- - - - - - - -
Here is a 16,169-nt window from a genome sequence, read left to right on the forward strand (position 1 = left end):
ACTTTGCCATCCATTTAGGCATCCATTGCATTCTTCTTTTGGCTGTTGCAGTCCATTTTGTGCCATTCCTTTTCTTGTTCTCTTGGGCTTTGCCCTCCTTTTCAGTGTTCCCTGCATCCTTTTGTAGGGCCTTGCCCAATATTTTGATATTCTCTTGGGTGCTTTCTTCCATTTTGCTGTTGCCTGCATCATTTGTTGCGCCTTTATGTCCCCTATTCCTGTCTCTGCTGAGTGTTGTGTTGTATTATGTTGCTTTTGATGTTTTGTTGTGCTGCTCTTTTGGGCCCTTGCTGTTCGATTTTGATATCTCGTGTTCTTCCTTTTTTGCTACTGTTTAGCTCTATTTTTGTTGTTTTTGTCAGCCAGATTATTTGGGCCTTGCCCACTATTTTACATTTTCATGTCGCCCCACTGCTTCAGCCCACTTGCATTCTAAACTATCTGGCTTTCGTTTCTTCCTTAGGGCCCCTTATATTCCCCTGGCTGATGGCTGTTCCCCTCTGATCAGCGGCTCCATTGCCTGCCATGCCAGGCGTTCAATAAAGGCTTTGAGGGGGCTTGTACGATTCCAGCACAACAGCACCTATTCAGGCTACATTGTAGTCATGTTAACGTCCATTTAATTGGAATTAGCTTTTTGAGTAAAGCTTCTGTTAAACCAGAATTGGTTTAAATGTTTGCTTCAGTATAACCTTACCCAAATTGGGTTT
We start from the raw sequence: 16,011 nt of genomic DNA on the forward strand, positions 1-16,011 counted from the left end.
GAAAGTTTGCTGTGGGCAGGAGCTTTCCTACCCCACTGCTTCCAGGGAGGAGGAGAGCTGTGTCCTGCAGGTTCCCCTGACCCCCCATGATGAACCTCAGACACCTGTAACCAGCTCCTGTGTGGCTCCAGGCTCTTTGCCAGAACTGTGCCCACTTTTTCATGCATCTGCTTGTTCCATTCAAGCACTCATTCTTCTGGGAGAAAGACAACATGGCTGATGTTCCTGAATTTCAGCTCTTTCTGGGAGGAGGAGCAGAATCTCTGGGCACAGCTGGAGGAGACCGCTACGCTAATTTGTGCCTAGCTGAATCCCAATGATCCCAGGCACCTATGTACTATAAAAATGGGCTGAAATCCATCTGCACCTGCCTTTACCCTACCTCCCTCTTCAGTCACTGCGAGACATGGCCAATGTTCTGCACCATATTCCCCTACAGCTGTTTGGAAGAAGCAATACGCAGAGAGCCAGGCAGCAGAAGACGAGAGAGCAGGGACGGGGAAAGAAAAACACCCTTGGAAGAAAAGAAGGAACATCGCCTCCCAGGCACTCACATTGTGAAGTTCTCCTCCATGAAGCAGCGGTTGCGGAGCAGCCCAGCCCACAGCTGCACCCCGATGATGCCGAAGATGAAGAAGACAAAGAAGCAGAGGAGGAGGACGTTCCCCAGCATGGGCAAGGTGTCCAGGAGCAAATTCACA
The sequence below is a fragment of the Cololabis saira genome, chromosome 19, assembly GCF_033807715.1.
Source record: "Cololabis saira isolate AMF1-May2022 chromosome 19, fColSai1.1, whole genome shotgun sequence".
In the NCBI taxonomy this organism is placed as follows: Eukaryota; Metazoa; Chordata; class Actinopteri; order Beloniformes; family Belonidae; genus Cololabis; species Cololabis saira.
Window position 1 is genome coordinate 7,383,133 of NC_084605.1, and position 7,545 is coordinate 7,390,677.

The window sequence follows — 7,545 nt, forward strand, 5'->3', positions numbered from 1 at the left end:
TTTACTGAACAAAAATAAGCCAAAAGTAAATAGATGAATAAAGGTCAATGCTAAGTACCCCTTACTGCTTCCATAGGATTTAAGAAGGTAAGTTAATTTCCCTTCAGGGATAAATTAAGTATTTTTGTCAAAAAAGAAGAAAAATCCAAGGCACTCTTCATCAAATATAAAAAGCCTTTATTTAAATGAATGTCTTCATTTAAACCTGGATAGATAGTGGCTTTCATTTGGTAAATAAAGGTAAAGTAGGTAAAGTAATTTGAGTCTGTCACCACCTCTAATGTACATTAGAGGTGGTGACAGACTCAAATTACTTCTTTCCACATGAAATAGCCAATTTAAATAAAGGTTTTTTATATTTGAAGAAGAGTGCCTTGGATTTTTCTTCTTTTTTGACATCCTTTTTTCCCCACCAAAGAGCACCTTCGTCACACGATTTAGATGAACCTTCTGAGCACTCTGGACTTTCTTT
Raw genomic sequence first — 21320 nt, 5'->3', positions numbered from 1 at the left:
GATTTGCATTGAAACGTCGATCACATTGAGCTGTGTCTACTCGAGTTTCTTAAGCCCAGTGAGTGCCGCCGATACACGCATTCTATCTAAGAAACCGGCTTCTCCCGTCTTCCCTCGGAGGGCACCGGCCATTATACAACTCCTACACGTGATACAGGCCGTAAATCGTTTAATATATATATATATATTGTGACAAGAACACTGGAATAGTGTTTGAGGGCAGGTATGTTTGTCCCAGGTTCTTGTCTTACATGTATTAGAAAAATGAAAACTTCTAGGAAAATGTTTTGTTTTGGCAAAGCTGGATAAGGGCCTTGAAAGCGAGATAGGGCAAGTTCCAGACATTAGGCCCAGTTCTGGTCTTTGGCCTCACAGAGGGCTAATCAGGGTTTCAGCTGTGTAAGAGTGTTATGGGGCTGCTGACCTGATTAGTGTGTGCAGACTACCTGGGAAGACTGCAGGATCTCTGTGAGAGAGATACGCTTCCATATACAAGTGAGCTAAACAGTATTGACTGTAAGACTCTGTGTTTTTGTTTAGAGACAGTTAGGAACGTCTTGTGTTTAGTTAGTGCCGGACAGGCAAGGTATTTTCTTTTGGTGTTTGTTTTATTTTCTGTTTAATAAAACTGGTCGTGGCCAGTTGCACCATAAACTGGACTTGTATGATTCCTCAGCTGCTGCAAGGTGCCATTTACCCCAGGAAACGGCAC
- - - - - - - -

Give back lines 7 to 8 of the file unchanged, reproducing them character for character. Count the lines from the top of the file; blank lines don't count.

In the NCBI taxonomy this organism is placed as follows: Eukaryota; Metazoa; Chordata; class Actinopteri; order Beloniformes; family Belonidae; genus Cololabis; species Cololabis saira.
Window position 1 is genome coordinate 7,383,133 of NC_084605.1, and position 7,545 is coordinate 7,390,677.